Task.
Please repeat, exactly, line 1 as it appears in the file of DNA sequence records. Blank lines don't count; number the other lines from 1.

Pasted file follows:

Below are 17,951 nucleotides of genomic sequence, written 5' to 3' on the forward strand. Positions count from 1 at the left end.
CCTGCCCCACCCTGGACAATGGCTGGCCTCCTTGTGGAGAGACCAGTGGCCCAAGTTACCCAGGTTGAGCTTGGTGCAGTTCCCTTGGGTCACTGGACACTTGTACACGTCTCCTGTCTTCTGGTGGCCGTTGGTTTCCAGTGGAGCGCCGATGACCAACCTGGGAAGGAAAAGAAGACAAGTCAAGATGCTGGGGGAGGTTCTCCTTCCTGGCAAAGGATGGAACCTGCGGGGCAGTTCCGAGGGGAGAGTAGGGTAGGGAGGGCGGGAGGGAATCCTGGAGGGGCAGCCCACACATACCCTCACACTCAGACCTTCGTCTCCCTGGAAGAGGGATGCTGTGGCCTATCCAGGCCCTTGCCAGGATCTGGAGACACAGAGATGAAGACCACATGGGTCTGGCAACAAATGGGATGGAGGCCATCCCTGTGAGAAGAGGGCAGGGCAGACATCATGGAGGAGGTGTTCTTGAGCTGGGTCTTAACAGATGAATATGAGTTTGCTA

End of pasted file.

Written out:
Below are 17,951 nucleotides of genomic sequence, written 5' to 3' on the forward strand. Positions count from 1 at the left end.